Leading Republican Party figures have responded to the deal signed Tuesday morning between Iran and world powers – led by the United States – with skepticism.
The first GOP Congressman to issue a full statement on the agreement was Senator Bob Corker (R-Tenn.), chairman of the Senate Foreign Relations Committee and one of the most prominent critics of the Obama administration's conduct during talks, as well as the deal itself as its form began to take shape over the past several months.
In his statement, released Tuesday afternoon, Corker said he would reserve full judgement until after reading the full text of the deal, but said he was deeply pessimistic it would be a good deal for the US and its allies.
"Throughout these negotiations, I have expressed significant concerns to the administration about the crossing of red line after red line as we have moved from a goal of dismantling Iran’s nuclear capabilities to managing its proliferation," Corker said.
"I want to read the agreement in detail and fully understand it, but I begin from a place of deep skepticism that the deal actually meets the goal of preventing Iran from obtaining a nuclear weapon."
Noting that the deal was subject to Congressional review – thought President Obama could well choose to veto a vote against it – Corker vowed it would be vigorously scrutinized.
"In the coming days, Congress will need to scrutinize this deal and answer whether implementing the agreement is worth dismantling our painstakingly-constructed sanctions regime that took more than a decade to establish.
"Iran continues to be the lead sponsor of terrorism in the world and relieving sanctions would make the Tehran regime flush with cash and could create a more dangerous threat to the United States and its allies."
"Without the passage of our bill, Congress would have had no role in reviewing and voting on an agreement," added Corker, referring to the nuclear review bill he successfully sponsored, which gave Congress 60 days to review any agreement signed by Obama's negotiations team.
"Once the president submits to Congress all of the documents associated with this deal, the Senate Foreign Relations Committee will conduct a rigorous review during which time congressional sanctions will remain in place. Whatever actions the House and Senate ultimately take, the American people will have a full and open debate that a national security issue of this magnitude deserves."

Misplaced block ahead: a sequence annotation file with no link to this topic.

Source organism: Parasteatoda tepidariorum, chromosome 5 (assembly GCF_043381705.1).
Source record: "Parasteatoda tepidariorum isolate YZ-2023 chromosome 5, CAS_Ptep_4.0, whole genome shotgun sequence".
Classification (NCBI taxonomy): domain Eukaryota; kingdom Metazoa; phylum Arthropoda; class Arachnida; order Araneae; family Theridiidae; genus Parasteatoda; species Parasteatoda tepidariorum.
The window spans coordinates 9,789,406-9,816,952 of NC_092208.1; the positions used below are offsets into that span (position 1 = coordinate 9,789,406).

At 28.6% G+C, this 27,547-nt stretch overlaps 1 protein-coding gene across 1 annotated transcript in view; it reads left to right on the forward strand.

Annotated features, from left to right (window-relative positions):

The Iran Nuclear Agreement Review Act (Public Law 114-17), authored by Corker, prevents the president from waiving or suspending congressional sanctions on Iran before Congress has the chance to approve or disapprove of a final agreement.
A statement by Corker's office noted that "Without the law, there would have been no limitation on the president’s use of waivers to suspend the sanctions Congress put in place; no requirement that Congress receive full details of any agreement with Iran; no review period for Congress to examine and weigh in on an agreement; no requirement that the president regularly certify Iran is complying; and no way for Congress to rapidly reimpose sanctions should Iran cheat.
"The review period does not begin until all documents associated with an agreement are submitted to Congress along with assessments on compliance and non-proliferation. Once all documents are received, Congress will have 60 days for the initial review. Twelve additional days are provided if the House and Senate send a joint resolution to the president, and 10 more days are allowed for Congress to override a presidential veto."
Meanwhile GOP Presidential candidate Mike Huckabee issued a more scathing rebuke of the Obama administration.
"Shame on the Obama admin for agreeing to a deal that empowers an evil Iranian regime to carry out its threat to wipe Israel off the map," Huckabee tweeted.
"As president, I will stand with Israel and keep all options on the table, including military force, to topple the terrorist Iranian regime," he vowed.
Fellow GOP presidential hopeful Senator Marco Rubio also harshly criticized Obama for negotiating "from a position of weakness."